- What is a specific deductible?
- What is an attachment point in stop loss?
- What is an aggregate deductible?
- What is first dollar coverage?
- What is a laser in stop loss?
- What is a 12 15 stop loss contract?
- What are stop loss claims?
- What is a corridor deductible?
- What is out of pocket stop loss?
- What is leveraged trend?
- What is a stop loss Corridor?
- How does aggregate stop loss work?
- What are attachment and detachment points?
- How does an aggregating specific deductible work?
- What is aggregate limit?
- What is attachment point?
- What is the difference between stop loss and reinsurance?
- How does a self funded health plan work?
What is a specific deductible?
Specific Deductible: The dollar amount to be paid by the plan on each covered individual before the stop loss policy kicks in to reimburse expenses incurred during the contract period..
What is an attachment point in stop loss?
Attachment Point Specified limit when a stop-loss insurance contract will pay for an individual or claim. The dollar amount above which specific stop-loss protection begins to pay is called the specific attachment point.
What is an aggregate deductible?
Aggregate deductibles are often used in family health insurance policies and under them. An aggregate deductible means that the entire family deductible must be paid out of pocket before the company pays for services for one family member.
What is first dollar coverage?
First dollar coverage is a type of insurance policy with no deductible where the insurer assumes payment once an insurable event occurs. While there is no deductible, the amount the insurer will pay out is often lower than on similar plans that have a deductible, or premiums for the first dollar plan will be higher.
What is a laser in stop loss?
What does “laser” mean in stop loss insurance? A laser is the practice of assigning a higher Specific deductible for an individual with a known condition that is likely to exceed the Specific deductible.
What is a 12 15 stop loss contract?
12/15 – This covers claims incurred within the policy year and paid within three months after the policy year ends. This type of contract is often referred to as a “run-out policy.”
What are stop loss claims?
Stop-loss insurance (also known as excess insurance) is a product that provides protection against catastrophic or unpredictable losses. … Specific Stop-Loss is the form of excess risk coverage that provides protection for the employer against a high claim on any one individual.
What is a corridor deductible?
A corridor deductible is expenses paid by the insured in excess of an insurance policy’s coverage limit, but below the threshold at which additional coverage options are available.
What is out of pocket stop loss?
The dollar amount of claims filed for eligible expenses at which point you’ve paid 100 percent of your out-of-pocket and the insurance begins to pay at 100 percent. Stop-loss is reached when an insured individual has paid the deductible and reached the out-of-pocket maximum amount of co-insurance.
What is leveraged trend?
Leveraged Trend is the effect of first-dollar medical inflation, which, as mentioned earlier, can average anywhere from 6% – 10% per year, on stop-loss claims. A simple illustration: assume an employer with a self-insured health plan has stop loss coverage with a $50,000 specific deductible.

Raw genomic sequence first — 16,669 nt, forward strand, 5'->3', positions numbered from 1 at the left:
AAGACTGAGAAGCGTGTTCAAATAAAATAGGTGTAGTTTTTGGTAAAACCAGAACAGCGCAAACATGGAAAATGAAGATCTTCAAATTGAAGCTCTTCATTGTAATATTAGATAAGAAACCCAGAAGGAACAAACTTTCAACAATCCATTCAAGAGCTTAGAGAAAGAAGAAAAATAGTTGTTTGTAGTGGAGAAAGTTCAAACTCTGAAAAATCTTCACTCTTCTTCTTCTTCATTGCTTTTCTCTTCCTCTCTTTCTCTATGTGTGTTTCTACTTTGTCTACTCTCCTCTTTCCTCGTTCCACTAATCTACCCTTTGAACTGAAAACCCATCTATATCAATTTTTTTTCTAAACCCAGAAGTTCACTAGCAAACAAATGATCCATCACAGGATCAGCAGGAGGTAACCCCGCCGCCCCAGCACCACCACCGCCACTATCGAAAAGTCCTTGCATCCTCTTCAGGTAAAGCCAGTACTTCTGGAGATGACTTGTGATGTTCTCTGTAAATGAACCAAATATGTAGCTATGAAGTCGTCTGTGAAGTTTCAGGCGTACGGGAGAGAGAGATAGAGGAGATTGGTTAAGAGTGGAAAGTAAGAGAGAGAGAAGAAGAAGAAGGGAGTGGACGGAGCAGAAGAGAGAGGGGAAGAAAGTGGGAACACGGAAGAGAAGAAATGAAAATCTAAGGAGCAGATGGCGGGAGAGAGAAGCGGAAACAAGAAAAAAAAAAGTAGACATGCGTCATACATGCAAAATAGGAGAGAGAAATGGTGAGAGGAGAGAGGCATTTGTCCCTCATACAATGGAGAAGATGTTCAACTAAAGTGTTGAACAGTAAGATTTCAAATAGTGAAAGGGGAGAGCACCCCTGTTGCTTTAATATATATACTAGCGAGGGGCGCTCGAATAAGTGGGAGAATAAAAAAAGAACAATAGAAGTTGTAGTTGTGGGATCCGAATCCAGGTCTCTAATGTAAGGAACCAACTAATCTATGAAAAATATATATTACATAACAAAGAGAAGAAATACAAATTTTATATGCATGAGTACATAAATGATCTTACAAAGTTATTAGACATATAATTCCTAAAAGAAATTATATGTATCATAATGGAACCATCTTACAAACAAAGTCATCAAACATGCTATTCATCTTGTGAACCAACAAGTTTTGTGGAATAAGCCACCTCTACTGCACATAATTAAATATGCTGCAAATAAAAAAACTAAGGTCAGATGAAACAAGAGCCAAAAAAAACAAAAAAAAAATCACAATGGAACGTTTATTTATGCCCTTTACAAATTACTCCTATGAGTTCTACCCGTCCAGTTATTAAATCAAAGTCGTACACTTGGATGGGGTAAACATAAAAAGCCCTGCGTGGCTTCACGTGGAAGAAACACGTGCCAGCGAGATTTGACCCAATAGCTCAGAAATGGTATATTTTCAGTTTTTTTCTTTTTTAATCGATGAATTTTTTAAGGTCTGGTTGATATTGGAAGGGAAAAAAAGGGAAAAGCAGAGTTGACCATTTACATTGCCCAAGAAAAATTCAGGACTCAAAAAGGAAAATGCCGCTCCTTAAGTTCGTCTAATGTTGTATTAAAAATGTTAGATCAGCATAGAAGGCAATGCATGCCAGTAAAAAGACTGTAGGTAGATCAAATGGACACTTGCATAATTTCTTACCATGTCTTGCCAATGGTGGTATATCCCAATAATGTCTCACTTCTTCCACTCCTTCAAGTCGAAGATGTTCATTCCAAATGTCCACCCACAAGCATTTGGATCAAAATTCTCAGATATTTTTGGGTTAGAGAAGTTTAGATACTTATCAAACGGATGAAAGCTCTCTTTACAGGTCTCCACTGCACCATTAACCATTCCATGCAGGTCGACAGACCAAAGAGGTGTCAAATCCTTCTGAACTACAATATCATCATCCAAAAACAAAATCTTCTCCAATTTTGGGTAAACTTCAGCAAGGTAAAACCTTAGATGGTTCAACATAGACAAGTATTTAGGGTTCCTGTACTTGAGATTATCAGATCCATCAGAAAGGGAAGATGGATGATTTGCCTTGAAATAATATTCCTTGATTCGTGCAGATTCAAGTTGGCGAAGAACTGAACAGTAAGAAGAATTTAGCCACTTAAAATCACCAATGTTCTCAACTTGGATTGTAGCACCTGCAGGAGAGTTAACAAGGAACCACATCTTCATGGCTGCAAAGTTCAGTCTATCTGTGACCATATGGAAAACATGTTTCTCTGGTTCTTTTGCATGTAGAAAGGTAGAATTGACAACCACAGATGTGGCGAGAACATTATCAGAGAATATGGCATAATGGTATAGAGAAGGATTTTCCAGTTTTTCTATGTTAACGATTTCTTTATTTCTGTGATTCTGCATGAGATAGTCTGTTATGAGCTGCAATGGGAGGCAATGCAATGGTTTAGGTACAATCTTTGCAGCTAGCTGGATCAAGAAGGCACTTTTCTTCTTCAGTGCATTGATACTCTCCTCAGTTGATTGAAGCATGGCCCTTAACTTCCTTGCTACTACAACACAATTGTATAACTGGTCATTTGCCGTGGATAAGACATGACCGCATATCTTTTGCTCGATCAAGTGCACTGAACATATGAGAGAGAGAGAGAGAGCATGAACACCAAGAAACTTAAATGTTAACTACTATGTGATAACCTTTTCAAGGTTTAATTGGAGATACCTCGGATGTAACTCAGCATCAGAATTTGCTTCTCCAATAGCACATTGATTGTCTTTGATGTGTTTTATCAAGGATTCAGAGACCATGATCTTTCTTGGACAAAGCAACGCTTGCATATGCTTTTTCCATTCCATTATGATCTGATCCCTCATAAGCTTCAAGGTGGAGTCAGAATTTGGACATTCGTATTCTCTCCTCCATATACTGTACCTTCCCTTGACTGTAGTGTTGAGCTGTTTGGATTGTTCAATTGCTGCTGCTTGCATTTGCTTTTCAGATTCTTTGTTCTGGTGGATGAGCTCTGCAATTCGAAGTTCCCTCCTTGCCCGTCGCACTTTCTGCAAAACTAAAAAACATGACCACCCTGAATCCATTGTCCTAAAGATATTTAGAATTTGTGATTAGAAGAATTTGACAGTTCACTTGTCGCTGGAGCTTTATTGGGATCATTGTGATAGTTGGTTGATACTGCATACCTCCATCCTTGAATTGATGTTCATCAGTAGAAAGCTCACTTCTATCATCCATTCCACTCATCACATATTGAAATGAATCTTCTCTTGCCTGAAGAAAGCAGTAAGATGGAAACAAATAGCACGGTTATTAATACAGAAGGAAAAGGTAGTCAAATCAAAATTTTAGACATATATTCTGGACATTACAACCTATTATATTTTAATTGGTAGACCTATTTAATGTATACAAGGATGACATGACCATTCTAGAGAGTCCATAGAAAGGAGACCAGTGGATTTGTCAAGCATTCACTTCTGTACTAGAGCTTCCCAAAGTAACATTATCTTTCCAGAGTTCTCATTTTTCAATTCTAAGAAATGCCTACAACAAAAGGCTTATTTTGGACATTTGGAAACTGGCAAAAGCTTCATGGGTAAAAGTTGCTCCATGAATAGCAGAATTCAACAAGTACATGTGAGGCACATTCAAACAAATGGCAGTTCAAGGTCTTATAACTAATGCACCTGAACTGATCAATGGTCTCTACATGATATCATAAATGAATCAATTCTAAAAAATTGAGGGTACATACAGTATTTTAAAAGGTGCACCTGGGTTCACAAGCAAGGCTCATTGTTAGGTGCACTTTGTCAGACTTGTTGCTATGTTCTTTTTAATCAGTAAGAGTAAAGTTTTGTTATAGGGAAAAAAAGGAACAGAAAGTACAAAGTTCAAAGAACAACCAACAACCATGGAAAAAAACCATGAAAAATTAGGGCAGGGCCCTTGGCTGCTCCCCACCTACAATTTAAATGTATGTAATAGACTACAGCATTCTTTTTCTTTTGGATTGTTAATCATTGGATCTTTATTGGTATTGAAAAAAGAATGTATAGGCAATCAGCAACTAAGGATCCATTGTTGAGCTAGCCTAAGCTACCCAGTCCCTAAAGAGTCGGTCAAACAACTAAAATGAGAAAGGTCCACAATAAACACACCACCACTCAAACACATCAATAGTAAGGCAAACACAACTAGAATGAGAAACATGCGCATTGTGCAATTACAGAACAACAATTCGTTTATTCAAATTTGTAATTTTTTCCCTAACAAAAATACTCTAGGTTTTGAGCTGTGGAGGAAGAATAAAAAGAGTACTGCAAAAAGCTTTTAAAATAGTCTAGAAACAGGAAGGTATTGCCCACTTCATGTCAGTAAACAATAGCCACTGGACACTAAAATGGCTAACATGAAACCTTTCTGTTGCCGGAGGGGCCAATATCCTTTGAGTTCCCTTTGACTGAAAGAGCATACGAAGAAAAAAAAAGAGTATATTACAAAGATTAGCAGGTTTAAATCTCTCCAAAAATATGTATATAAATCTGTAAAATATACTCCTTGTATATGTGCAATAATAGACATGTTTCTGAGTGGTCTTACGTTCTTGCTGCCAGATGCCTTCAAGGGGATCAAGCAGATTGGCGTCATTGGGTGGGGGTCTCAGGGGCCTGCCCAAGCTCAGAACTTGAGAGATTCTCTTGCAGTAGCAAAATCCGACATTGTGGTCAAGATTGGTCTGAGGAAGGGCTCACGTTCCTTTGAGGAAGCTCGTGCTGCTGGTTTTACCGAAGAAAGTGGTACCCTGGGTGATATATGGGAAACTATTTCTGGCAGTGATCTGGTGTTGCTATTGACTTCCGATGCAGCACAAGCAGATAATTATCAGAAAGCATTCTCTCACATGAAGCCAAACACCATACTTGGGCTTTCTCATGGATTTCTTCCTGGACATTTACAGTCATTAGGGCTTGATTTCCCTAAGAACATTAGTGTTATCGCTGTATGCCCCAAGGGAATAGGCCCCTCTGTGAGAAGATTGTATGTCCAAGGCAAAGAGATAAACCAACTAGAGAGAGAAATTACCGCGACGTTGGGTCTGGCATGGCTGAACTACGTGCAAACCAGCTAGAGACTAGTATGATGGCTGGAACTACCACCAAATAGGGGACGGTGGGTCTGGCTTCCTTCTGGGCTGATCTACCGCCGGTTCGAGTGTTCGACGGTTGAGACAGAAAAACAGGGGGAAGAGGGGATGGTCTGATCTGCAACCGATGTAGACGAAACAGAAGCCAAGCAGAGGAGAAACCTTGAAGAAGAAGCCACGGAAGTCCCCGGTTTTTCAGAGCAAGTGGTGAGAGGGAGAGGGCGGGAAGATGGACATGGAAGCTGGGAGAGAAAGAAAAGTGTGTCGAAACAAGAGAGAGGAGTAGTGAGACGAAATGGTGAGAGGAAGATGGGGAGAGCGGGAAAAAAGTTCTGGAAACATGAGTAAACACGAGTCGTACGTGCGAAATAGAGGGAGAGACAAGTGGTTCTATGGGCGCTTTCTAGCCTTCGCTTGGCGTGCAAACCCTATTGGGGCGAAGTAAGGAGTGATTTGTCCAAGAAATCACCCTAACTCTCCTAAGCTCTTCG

What is a stop loss Corridor?
an Aggregate Attachment Point (corridor); this percentage is. used to determine the monthly Aggregate deductible amount. for the policy term, and the group is expected to be able to fund. the anticipated claims, plus the additional amount (corridor) Common Stop Loss Contract Periods.
How does aggregate stop loss work?
Aggregate stop-loss insurance is a policy designed to limit claim coverage (losses) to a specific amount. … Aggregate stop-loss protects the employer against claims that are higher than expected. If total claims exceed the aggregate limit, the stop-loss insurer covers the claims or reimburses the employer.
What are attachment and detachment points?
The attachment point indicates the minimum of pool-level losses at which a given tranche begins to suffer losses. In turn, the detachment point corresponds to the amount of pool losses that completely wipe out the tranche.
How does an aggregating specific deductible work?
The aggregating specific deductible goes by many names. … When an aggregating specific deductible is employed, the client assumes additional liability in exchange for a lower premium. The ASD is a set dollar amount that is used to cover a single claimant or many claimants, who exceed the specific deductible.
What is aggregate limit?
An aggregate limit is a maximum amount an insurer will reimburse a policyholder for all covered losses during a set time period, usually one year. Insurance policies typically set caps on both individual claims and the aggregate of claims. … Health insurance plans often carry aggregate limits.
What is attachment point?
Attachment Point — the point at which excess insurance or reinsurance limits apply. For example, a captive’s retention may be $250,000; this is the “attachment point” at which excess reinsurance limits would apply.
What is the difference between stop loss and reinsurance?
In order to avoid these issues, healthcare payers often pass on excess risk that they cannot tolerate to secondary payers. If the primary payer is itself an insurance plan, this protection is known as reinsurance, while if the primary payer is a self-insured employer, it is commonly known as stop-loss insurance.
How does a self funded health plan work?
Self-insurance is also called a self-funded plan. This is a type of plan in which an employer takes on most or all of the cost of benefit claims. The insurance company manages the payments, but the employer is the one who pays the claims.